What begins as a critique of Kevin Kelly’s “Scan This Book!” feature in a May ’06 NYTimes Magazine (which mentions Google’s Library project at least 50 times), continues as a timely updated supplement for those of us thumbing through The Anarchist in the Library for the first time.

Google’s project, if it survives court challenges, would probably have modest effects on writing, reading, and publishing. For one thing, Kelly’s predictions depend on a part of the system he slights in his article: the copyright system.

Tim O’Reilly, who once argued that fewer than 4% of all books ever published continue to be commercially exploited, supported Google’s Book Search initiative posting research after Kelly’s article indicating the “long tail” effect of online indexing of as many books as possible (or in Google’s proposal, all of the titles in five major U.S. libraries). [link is to UC Berkeley research paper PDF, Google’s documentation on the library project is here].

But with corporations and media conglomerates hankering to lock up digital rights and ignore/shun the concept andn value of CC-style copyrights, the mainstream is missing the point by focusing on Google’s ambition to slightly alter or circumvent U.S. copyright law in an effort to add only a little to society — and “snippets” at that, writes Vaidhyanathan:

Google is exploiting the instability of the copyright system in a digital age. The company’s struggle with publishers over its legal ability to pursue its project is the most interesting and perhaps most transformative conflict in the copyright wars. But there are many other battles — and many other significant stories — out in the copyright jungle. Yet reporters seem lost.

The essay as a whole serves as a great heads-up to journalists and Free Culture-ite copyright activists alike, alluding to distortions in the media and confusion regarding ethics and legality (Da Vinci Code case), technology and it’s effect on consumer culture (p2p scare pieces) and one-dimensional dichotomies (hackers v. movie studios). (In fact the piece concludes with a “primer” for journalists).

It’s only natural for journalists to report stories with characters andn consequences regular people can relate to, but:

Reporters often fail to see the big picture in copyright stories: that what is at stake is the long-term health of our culture. If the copyright system fails, huge industries could crumble. If it gets too strong, it could strangle future creativity and research.

The modern journalist depends on Google’s system of copying (or caching) practically every pixel of information on the Web — be it for research, fact-checking or even publishing. Understanding media/copyright law in the digital age is crucial, but to report on the controversies of the day as if the sky were falling could only precipitate further restrictions on fair use and information sharing.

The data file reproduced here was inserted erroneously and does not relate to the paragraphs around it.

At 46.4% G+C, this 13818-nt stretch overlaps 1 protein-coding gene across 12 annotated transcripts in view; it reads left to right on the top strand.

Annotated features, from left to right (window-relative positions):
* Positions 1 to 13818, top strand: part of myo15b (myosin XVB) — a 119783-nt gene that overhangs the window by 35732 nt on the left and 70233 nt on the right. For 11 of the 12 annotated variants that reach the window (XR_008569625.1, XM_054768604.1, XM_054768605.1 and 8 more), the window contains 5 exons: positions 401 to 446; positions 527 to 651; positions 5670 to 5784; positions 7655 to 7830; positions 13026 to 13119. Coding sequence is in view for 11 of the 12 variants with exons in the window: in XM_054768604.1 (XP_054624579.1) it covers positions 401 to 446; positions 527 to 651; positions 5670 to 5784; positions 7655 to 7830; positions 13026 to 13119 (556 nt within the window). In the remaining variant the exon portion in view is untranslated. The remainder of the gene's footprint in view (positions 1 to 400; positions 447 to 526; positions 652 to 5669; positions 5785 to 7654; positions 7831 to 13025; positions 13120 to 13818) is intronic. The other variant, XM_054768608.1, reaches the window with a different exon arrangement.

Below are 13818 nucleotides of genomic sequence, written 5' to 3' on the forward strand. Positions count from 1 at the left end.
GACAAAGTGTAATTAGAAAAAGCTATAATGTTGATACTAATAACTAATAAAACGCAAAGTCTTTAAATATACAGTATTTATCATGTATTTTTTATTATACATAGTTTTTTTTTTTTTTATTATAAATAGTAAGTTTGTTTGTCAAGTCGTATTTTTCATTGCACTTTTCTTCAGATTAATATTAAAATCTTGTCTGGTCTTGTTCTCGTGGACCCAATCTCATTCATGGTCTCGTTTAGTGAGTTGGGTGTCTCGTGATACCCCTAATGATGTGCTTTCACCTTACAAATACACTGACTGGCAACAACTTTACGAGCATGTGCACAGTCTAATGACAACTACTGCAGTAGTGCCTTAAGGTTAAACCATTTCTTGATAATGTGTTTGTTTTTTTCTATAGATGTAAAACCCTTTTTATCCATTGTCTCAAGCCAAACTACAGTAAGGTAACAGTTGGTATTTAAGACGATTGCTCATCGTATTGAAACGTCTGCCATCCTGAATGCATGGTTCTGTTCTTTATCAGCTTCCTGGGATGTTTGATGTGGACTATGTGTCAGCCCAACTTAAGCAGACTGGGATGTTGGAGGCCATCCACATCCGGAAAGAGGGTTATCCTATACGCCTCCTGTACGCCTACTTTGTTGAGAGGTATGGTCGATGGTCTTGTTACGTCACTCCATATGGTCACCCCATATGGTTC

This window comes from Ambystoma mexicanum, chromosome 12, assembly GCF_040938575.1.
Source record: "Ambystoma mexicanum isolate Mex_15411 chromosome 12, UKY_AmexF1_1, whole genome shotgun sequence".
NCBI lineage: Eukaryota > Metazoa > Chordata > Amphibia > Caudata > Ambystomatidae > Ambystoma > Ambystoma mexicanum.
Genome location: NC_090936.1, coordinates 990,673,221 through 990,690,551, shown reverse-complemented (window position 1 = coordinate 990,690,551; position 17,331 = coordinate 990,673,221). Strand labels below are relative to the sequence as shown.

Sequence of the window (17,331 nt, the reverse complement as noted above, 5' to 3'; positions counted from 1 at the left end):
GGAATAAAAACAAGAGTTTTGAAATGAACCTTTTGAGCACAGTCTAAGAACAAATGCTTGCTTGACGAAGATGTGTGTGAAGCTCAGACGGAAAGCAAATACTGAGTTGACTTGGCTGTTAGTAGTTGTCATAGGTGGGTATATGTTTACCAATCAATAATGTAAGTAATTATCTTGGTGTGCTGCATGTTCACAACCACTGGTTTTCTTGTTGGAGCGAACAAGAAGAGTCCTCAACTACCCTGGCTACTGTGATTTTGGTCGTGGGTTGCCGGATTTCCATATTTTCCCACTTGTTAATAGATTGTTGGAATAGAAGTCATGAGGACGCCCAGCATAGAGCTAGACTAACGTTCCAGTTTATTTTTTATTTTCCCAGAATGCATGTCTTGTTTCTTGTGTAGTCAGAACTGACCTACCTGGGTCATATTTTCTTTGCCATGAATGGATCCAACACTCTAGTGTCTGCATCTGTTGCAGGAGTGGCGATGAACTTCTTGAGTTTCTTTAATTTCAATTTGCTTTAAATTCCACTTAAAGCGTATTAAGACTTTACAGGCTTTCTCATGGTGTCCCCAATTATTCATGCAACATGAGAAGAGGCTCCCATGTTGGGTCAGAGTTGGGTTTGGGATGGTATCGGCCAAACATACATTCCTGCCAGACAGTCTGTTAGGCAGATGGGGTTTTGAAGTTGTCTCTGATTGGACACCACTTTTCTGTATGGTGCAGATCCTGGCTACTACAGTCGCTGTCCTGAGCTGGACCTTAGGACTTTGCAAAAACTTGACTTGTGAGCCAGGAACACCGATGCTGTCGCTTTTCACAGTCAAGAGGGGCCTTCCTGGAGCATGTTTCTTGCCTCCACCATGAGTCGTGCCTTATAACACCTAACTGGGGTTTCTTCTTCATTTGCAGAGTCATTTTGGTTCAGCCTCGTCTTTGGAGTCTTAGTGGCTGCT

LINK

Future of the Internet: Liberty + Privacy

Among the more interesting studies released Sunday in the second installment of the Pew Internet & American Life Project’s Future of the Internet (PDF) survey, are respondents reactions to the following hypothetical:

Prediction: As sensing, storage and communication technologies get cheaper and better, individuals’ public and private lives will become increasingly ‘transparent’ globally. Everything will be more visible to everyone, with good and bad results. Looking at the big picture – at all of the lives affected on the planet in every way possible – this will make the world a better place by the year 2020. The benefits will outweigh the costs.

The mean response of 742 individuals is of uncertainty (46% agreed vs. 49% disagree). But it’s the substance of the varied & impassioned responses that set the course for what many believe is one of the most important issues of modern time and the near future.

Here is a link to credited answers. And here’s a collection of anonymous one-liners.

The answers range from amusing to asinine, but overall the essence is that transparency — while essential to and inevitable in an open society — is a double-edged sword.

In a rather oddly phrased question, a majority of respondents agree (to my dismay) with Thomas Friedman’s mostly-BS “The World is Flat” argument, aggreeing with utopian naivete, that, by 2020, “the free flow of information will completely blur current national boundaries as they are replaced by city-states, corporation-based cultural groupings, and/or other organizations tied together by global networks.”

Perhaps it’s only appropriate — in a very Sci-Fi-esque study, that there would be no more New York and China and Japan.

Other notable conclusions from the abstract:

* A low-cost global network will be thriving and creating new opportunities in a “flattening” world.
* Humans will remain in charge of technology, even as more activity is automated and “smart agents” proliferate. However, a significant 42% of survey respondents were pessimistic about humans’ ability to control the technology in the future. This significant majority agreed that dangers and dependencies will grow beyond our ability to stay in charge of technology. This was one of the major surprises in the survey.
* Virtual reality will be compelling enough to enhance worker productivity and also spawn new addiction problems.
* Tech “refuseniks” will emerge as a cultural group characterized by their choice to live off the network. Some will do this as a benign way to limit information overload, while others will commit acts of violence and terror against technology-inspired change.
* People will wittingly and unwittingly disclose more about themselves, gaining some benefits in the process even as they lose some privacy.

As Bruce Schneier said at the USC Center on Public Diplomacy tonight, “freedom equals liberty plus privacy.” Digest that…

The IEEE prefers their recently released “Bursting Tech Bubbles Before They Balloon” survey, authored by Marina Gorbis and the Institute for the Future’s David Pescovitz.

For historical reference, see PBS’ 1998 survey: Nerds 2.0.1 — a who’s-who of nerdtrepreneurs and their late 20th century musings on the future of the Internet.